I looked down at Trey and as he looked up at me had one of those sentimental "what-if" moments. What if I was called to serve my country? What if I had to be separated from this little guy who I love with everything in me? What if I wasn't able to see my family for months, years at a time?

All of a sudden I was struck by the sacrifice of these men and women who willingly serve our country all over the world. I'm sure they don't want to be away from their families any more than I would want to be separated from mine. But they do it because they believe in what the US represents. They do it to bring a better life to others around the globe.

If you're like me, you are sick of hearing all of the arguements about what's going on in Iraq. Whether we should be there or not, whether or not we should have gone in the first place. It's been negativity overload recently as both sides fire potshots at the other. All the while, over on the other side of the world far away from the political posturing, the protests, the soundbites, men and women perform their duties (many times in harm's way) to ensure that we are safe and free.

I'm grateful. I'm indebted to the men and women that walked into the airport Monday night. I'm not a crying type of guy, but I felt my eyes getting a little misty as I witnessed the hugs, the laughter, and the kisses. The kids screaming joyously, running toward daddy, while the little children hid shyly behind mommy trying to figure out who this guy was. The Moms and Dads, many with tears running down their face, welcoming their kids home. It all painted a picture that I won't be forgetting this Thanksgiving. It doesn't get much better than this.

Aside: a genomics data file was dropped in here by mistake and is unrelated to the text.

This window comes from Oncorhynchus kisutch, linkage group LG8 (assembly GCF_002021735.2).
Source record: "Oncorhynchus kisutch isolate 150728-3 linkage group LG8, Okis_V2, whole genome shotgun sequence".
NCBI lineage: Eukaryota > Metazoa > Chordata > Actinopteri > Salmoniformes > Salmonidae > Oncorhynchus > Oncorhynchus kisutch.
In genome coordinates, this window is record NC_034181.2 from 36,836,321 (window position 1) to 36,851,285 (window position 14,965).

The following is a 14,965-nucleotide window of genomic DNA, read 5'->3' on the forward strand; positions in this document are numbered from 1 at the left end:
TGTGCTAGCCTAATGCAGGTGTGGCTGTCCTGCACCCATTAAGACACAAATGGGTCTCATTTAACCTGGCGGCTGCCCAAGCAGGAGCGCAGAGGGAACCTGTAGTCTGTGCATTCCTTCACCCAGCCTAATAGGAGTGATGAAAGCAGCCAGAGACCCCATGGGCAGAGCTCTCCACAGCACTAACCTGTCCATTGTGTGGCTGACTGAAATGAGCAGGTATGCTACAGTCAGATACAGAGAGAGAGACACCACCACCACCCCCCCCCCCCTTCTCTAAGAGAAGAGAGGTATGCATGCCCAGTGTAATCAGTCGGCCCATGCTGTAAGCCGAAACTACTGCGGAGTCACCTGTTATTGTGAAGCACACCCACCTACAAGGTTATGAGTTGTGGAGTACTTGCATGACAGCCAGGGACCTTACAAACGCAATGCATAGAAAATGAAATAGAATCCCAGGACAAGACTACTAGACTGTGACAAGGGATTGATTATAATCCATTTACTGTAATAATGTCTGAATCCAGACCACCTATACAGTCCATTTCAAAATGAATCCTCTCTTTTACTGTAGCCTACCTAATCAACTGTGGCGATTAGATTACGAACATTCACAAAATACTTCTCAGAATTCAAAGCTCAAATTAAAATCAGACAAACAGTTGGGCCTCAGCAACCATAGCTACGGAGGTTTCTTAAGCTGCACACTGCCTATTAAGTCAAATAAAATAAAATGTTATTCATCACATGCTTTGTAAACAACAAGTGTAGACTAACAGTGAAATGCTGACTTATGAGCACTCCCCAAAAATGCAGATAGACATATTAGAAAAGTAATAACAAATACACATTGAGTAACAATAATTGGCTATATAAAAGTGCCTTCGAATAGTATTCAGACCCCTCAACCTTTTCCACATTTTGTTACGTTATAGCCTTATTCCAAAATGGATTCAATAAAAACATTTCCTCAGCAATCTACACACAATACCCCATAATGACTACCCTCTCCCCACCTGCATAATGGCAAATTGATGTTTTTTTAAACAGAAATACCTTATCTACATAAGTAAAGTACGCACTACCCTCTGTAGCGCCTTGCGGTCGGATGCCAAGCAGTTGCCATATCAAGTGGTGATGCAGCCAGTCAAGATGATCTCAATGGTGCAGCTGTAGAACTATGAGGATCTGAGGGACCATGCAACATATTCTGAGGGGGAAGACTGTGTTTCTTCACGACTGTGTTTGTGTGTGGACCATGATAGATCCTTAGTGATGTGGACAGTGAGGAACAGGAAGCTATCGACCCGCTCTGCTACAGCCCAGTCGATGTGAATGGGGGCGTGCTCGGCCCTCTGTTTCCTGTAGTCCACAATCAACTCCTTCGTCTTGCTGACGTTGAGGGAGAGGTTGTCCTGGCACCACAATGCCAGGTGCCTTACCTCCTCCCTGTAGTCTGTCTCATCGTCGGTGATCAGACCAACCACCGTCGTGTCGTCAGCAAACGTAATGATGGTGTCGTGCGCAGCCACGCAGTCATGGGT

Thanks! May God bless and protect our servicemen and servicewomen wherever they may be. You and your families, you guys are my heroes. You also reminded me to be thankful for every moment I have with the family God has blessed me with.

Weird photo of the day

OK, I promise, I'm not going to turn this blog into a site that posts pictures that we all have forwarded to us. But, I did have to post this pic e-mailed to me by Becca. This is messed up. This is what happened to the cat that disappeared in Dale Bailey's garage. I told Carrie she better watch out for that cat, but did she listen? No!

Now, I have to let you know that I have turned into a person who isn't fond of the feline line of the animal kingdom. I did have a cat when I was a kid, but Shad acted like a dog. Very sensible and matter-of-fact. Cats as a whole are snooty, arrogant, and downright cruel. There are 3 cats in my neighborhood who have all decided that my front yard slightly resembles a Port-A-Potty. They take full advantage of what they perceive to be it's primary use. Much to my chagrin.

However, if I ever see a cat that even slightly resembles the above in our immediate vincinity (read, Idaho), I'm handing it the keys and moving to Florida. I'll take a hurricane any day over the cat from Dante's Inferno.


Tuesday, November 22, 2005

When Keithie was king

Once upon a time there was a brown-haired chap who had the name Keithie bequeathed on him by his mother who had to put an "e" on the end of every name so that when she called the name, the "e" would ring and carry throughout the neighborhood (other examples of "e" names include Raydie, Lynnie, etc.). This young man was proud of his hair-spray encrusted locks, so much so that he would spend 45 minutes or more getting it right (which, as you can tell from the picture, never happened). God, seeing his obsession, blessed him with baldness. Yes, that's right. Blessed. Today, I spend approximately 20 seconds in front of the mirror, if that, and abstain from all hair-care products.

When I look at the picture, my first reaction is "Thank You, Lord, for baldness."

This picture first appeared on a recording released by the Waggoner family. The recording still exists in cassette tape form. Order one today.

Back to the Future Tuesday

It was suggested to me by my good friend Chuck that I institute a "back to the archives" day upon which I feature memorabilia that probably mean nothing to anyone but myself. So, from here on out Tuesday will feature a blast from the past. Enjoy.